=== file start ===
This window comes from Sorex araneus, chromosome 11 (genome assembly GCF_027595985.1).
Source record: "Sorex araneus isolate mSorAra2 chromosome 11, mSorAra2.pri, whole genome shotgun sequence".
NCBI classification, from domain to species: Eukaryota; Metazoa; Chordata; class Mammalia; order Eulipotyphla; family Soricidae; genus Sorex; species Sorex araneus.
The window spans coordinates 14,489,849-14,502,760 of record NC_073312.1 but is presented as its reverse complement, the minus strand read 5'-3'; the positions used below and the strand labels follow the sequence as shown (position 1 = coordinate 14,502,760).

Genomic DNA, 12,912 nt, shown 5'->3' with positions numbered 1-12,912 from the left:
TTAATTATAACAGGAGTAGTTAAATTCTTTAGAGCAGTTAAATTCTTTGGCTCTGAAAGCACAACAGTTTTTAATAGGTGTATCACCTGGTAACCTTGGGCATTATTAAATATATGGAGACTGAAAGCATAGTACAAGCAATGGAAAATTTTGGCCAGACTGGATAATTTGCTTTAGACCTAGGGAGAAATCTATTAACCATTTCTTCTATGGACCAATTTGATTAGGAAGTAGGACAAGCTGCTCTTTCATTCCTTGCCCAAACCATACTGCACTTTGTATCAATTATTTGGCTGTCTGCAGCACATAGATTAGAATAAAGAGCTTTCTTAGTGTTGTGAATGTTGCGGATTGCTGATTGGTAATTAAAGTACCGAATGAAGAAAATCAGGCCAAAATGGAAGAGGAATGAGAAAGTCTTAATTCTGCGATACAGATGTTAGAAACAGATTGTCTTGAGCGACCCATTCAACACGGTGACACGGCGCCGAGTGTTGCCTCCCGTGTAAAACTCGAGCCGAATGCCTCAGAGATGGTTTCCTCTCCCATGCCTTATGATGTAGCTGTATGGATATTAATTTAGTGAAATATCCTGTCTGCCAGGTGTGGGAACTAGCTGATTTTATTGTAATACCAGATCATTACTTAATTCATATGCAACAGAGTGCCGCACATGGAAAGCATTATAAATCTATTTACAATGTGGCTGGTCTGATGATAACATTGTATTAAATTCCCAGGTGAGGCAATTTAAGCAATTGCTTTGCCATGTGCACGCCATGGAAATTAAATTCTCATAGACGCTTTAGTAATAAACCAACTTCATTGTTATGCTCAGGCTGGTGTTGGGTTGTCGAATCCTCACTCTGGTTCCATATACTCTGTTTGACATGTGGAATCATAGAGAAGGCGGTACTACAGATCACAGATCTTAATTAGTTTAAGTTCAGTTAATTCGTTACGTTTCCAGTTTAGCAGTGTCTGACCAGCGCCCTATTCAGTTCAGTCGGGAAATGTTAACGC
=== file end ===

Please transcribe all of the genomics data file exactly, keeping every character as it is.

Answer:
This window comes from Sorex araneus, chromosome 11 (genome assembly GCF_027595985.1).
Source record: "Sorex araneus isolate mSorAra2 chromosome 11, mSorAra2.pri, whole genome shotgun sequence".
NCBI classification, from domain to species: Eukaryota; Metazoa; Chordata; class Mammalia; order Eulipotyphla; family Soricidae; genus Sorex; species Sorex araneus.
The window spans coordinates 14,489,849-14,502,760 of record NC_073312.1 but is presented as its reverse complement, the minus strand read 5'-3'; the positions used below and the strand labels follow the sequence as shown (position 1 = coordinate 14,502,760).

Genomic DNA, 12,912 nt, shown 5'->3' with positions numbered 1-12,912 from the left:
TTAATTATAACAGGAGTAGTTAAATTCTTTAGAGCAGTTAAATTCTTTGGCTCTGAAAGCACAACAGTTTTTAATAGGTGTATCACCTGGTAACCTTGGGCATTATTAAATATATGGAGACTGAAAGCATAGTACAAGCAATGGAAAATTTTGGCCAGACTGGATAATTTGCTTTAGACCTAGGGAGAAATCTATTAACCATTTCTTCTATGGACCAATTTGATTAGGAAGTAGGACAAGCTGCTCTTTCATTCCTTGCCCAAACCATACTGCACTTTGTATCAATTATTTGGCTGTCTGCAGCACATAGATTAGAATAAAGAGCTTTCTTAGTGTTGTGAATGTTGCGGATTGCTGATTGGTAATTAAAGTACCGAATGAAGAAAATCAGGCCAAAATGGAAGAGGAATGAGAAAGTCTTAATTCTGCGATACAGATGTTAGAAACAGATTGTCTTGAGCGACCCATTCAACACGGTGACACGGCGCCGAGTGTTGCCTCCCGTGTAAAACTCGAGCCGAATGCCTCAGAGATGGTTTCCTCTCCCATGCCTTATGATGTAGCTGTATGGATATTAATTTAGTGAAATATCCTGTCTGCCAGGTGTGGGAACTAGCTGATTTTATTGTAATACCAGATCATTACTTAATTCATATGCAACAGAGTGCCGCACATGGAAAGCATTATAAATCTATTTACAATGTGGCTGGTCTGATGATAACATTGTATTAAATTCCCAGGTGAGGCAATTTAAGCAATTGCTTTGCCATGTGCACGCCATGGAAATTAAATTCTCATAGACGCTTTAGTAATAAACCAACTTCATTGTTATGCTCAGGCTGGTGTTGGGTTGTCGAATCCTCACTCTGGTTCCATATACTCTGTTTGACATGTGGAATCATAGAGAAGGCGGTACTACAGATCACAGATCTTAATTAGTTTAAGTTCAGTTAATTCGTTACGTTTCCAGTTTAGCAGTGTCTGACCAGCGCCCTATTCAGTTCAGTCGGGAAATGTTAACGC